The State also makes special provision for the education of Native children, and there are about seventy Native schools, at which 2800 children are taught. These schools have a special organising inspector, and by their aid the aboriginal population is brought to appreciate and recognise the benefits of civilisation. There are also industrial schools, in which neglected children are maintained and taught. There are three of these in the Colony—at Auckland, Burnham, near Christchurch, and Caversham, where the children all learn some trade, and when old enough are page 168 found situations; besides these public institutions there are also private ones founded by the Roman Catholic Church at St. Mary's, Ponsonby, St. Joseph's, Wellington, and St. Mary's, Nelson, which are subsidised by Government, and a number of children are also boarded out. There is also a school for deaf mutes in Christchurch, which has been very successful, and a school for the blind at Auckland.
Besides all these educational establishments supported by the State, there are many private schools in the Colony, chief among which are those supported by the Roman Catholics, who have erected and maintain in a state of high efficiency no less than 110 schools and colleges, among which St. Patrick's, in Wellington, holds a high place among the colleges of the Colony, and is largely patronized by Catholics and others from all parts of New Zealand. There are over 10,000 pupils attending the Roman Catholic schools, which are not in any way assisted by the State, but which have the option of being examined by the Government inspectors. Taken altogether, the educational system of the Colony is probably the freest and most liberal in the world, and one which the people may well feel proud of. The Department first became a State department in January, 1878, when the late Mr. John Ballance held his first portfolio as Minister of Education.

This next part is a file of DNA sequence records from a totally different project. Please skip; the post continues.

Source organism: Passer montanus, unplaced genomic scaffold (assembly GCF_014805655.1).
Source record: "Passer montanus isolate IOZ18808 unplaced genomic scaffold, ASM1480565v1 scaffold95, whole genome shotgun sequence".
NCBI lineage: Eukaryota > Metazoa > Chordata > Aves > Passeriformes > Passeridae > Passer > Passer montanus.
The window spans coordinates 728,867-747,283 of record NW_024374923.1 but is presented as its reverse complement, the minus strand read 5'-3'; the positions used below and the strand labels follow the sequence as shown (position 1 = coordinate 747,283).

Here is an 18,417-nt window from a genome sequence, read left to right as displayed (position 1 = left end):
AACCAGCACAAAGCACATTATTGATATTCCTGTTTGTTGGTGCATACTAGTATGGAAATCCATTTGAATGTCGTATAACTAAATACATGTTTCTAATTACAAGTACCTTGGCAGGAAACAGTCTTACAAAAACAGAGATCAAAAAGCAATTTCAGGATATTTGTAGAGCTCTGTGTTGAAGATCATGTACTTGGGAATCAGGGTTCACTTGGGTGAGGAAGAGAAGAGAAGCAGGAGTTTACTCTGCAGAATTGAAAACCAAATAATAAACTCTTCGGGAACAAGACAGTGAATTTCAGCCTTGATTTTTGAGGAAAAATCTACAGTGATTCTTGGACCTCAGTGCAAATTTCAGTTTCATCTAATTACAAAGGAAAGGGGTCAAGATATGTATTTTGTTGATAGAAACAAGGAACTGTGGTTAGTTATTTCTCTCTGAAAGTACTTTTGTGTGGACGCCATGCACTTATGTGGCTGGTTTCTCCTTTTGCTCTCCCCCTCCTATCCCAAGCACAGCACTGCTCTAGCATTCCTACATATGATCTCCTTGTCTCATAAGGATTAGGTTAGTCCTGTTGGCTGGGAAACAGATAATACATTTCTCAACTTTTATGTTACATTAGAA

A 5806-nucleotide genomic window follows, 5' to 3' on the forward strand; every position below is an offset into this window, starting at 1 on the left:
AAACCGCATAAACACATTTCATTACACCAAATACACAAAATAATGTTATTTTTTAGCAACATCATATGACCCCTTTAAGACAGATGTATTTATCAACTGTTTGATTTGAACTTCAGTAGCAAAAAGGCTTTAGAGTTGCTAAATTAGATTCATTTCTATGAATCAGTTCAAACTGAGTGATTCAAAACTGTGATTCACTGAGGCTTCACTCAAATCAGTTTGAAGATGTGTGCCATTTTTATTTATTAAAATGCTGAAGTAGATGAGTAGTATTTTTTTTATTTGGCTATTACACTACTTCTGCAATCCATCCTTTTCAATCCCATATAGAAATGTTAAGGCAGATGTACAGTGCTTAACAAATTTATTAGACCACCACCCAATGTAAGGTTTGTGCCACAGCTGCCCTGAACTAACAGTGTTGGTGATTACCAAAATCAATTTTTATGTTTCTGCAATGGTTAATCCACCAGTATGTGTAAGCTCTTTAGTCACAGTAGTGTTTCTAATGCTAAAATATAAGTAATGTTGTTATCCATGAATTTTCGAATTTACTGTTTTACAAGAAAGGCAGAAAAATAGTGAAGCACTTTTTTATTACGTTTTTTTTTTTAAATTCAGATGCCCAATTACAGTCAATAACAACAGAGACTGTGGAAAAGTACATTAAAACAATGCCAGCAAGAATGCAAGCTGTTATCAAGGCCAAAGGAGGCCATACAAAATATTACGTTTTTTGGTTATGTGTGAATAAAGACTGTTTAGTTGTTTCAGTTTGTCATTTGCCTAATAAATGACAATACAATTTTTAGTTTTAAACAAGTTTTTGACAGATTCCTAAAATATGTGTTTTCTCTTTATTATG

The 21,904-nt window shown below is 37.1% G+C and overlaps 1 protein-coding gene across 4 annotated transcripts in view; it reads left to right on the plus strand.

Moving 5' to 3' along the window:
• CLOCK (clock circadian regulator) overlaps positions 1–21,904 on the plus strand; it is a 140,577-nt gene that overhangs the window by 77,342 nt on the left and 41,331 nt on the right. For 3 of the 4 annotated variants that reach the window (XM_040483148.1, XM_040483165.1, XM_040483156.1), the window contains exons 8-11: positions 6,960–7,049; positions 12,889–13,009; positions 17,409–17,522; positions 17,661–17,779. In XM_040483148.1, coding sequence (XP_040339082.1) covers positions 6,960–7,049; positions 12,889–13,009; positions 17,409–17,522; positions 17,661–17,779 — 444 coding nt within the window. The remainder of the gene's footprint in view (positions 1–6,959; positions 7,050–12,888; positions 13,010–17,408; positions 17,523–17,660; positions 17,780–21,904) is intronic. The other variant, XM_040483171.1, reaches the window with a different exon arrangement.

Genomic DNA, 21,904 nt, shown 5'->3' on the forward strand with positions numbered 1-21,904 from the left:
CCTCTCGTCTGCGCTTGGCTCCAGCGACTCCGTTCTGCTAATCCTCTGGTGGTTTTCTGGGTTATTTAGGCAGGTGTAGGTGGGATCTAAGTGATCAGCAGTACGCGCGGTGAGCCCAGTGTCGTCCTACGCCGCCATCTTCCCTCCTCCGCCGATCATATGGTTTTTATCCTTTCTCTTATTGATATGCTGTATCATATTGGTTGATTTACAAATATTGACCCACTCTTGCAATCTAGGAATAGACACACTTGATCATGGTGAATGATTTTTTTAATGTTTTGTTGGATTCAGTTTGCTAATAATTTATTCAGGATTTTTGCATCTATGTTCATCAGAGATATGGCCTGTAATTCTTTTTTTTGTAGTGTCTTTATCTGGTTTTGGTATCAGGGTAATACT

The Hon. W. P. Reeves, Minister of Education (administering also native schools, industrial schools, and the institution for deaf mutes), has charge of this large and important department. (See page 44).